Director: Johanne Roberts

Cast: Mandy Moore, Claire Holt, Matthew Modine, Yani Gellman

Classification: M (Sustained Threat and Coarse Language)

Review by Peter Gray

One of those movies working with a premise so simple it’s almost insultingly formulaic, ’47 Metres Down’ is nonetheless an effective, often tense outing that utilises its basic mentality to its benefit. Originally planned as a straight-to-DVD title, Johannes Roberts’ claustrophobic thriller saw its lifespan rejuvenated thanks to its original distribution rights being sold to a larger studio, possibly encouraged by the stellar response to last year’s similarly themed (and more operative) Blake Lively feature ‘The Shallows’, and whilst the film’s limited budget is evident, the product itself never feels less-than.

For about 90% of the film’s brief 85 minute running time, the audience spend their time in the depths of the ocean with Lisa (Mandy Moore) and Kate (Claire Holt), a sisterly duo who have travelled to Mexico in a bid to clear their minds following Lisa’s recent dumping from her boyfriend. What’s the best way to mend a broken heart? Cage diving with sharks of course! Hopping aboard one of the more un-safe appearing boats the silver screen has had the pleasure of displaying, Lisa and Kate throw caution to the wind and allow shady captain Taylor (Matthew Modine) to sail them out to the middle of the ocean where they proceed to gear up for a close encounter with a bevy of hungry sharks. Only moments after being lowered into the water in their caged surroundings, the cable breaks and the girls plummet to the ocean floor – 47 metres down as it were – where they have limited time and even less oxygen on hand to figure out their escape plan.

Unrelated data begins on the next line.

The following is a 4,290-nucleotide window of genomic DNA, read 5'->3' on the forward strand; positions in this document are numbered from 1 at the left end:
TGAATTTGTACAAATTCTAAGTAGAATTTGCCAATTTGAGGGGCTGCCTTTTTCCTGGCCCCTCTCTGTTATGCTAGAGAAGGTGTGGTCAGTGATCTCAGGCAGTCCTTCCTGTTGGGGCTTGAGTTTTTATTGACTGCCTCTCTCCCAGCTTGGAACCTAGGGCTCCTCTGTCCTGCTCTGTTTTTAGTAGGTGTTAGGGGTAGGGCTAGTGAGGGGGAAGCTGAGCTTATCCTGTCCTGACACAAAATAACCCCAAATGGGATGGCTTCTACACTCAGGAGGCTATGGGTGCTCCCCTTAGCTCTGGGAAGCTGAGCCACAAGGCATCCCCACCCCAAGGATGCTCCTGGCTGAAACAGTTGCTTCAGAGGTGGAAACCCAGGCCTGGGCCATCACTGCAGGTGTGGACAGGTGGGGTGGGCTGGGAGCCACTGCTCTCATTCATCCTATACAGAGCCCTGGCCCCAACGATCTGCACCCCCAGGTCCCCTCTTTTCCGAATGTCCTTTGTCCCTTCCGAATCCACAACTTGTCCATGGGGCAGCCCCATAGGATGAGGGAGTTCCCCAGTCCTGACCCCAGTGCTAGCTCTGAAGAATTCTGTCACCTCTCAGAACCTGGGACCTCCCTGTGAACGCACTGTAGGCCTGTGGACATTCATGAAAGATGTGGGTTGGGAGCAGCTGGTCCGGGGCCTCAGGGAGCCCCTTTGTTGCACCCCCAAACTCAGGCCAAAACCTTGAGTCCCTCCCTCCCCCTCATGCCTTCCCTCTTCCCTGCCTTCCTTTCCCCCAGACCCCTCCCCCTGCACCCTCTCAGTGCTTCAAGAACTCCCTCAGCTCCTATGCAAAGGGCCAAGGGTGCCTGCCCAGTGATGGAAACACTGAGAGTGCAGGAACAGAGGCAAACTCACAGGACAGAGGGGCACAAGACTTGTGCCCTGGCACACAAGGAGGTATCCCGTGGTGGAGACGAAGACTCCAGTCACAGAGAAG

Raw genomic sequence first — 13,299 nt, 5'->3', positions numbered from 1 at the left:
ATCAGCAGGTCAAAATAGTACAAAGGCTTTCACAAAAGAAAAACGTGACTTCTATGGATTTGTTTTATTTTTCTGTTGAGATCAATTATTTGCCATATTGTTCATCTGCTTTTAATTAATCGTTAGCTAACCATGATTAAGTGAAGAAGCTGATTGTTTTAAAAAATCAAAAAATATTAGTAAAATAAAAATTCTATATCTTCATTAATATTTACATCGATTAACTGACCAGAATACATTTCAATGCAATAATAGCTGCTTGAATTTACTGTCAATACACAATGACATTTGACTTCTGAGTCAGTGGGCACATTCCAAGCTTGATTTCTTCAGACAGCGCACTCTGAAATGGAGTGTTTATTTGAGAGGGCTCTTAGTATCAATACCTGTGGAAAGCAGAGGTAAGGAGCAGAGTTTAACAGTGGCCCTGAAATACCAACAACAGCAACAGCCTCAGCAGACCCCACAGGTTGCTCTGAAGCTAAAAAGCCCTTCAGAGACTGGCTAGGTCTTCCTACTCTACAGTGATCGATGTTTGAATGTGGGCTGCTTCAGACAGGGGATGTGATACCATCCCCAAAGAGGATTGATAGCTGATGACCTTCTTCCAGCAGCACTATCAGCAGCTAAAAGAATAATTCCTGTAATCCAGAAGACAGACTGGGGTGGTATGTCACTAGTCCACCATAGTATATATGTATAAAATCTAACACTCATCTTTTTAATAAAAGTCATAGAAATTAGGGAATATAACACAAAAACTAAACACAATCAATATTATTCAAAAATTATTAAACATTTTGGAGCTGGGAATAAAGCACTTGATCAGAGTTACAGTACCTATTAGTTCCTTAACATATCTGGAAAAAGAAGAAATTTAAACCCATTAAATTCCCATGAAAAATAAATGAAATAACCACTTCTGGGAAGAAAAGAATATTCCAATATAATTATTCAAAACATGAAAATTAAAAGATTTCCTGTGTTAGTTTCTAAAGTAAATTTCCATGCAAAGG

Given the limitations of what he has to work with, Roberts makes for a fine craftsman as his script manoeuvres around their ordeal with a surprising touch of realism. The girls simply can’t swim up as they run the risk of getting the bends (nitrogen bubbles forming in their system), as well as their depth ratio proving just that far out of communication level with Taylor and his crew on the ocean surface. Oh, and there’s hungry sharks circling in rapid succession too! In addition to suitably handling plot devices, Roberts also proves a relatively skilful director in his treatment of the confined work space the film offers up, and keeping the sharks more as a sporadic visual allows for a greater sense of dread to be conjured; there’s a particularly nail-biting POV sequence involving one character swimming with the limited light illuminating from their torch the only assisted vision afforded, creating the feeling that at any given moment a shark could come into view without the luxury of fore-warning.

As impressive as ’47 Metres Down’ proves to be given its obvious restrictions, a rather odd structural choice is made during the film’s climactic moments which could potentially irk invested viewers. It’s an unexpected detour, and it’s hard to deny the emotional impact it ultimately earns, but it doesn’t feel organic to the rest of the film, a film that up to that point was demonstrating weight. Climax choice aside, ’47 Metres Down’ is the perfect example of no-frills filmmaking that embraces its limitations, pulling off moderate tension and a fearful atmosphere in the process.

My rating: 3/5

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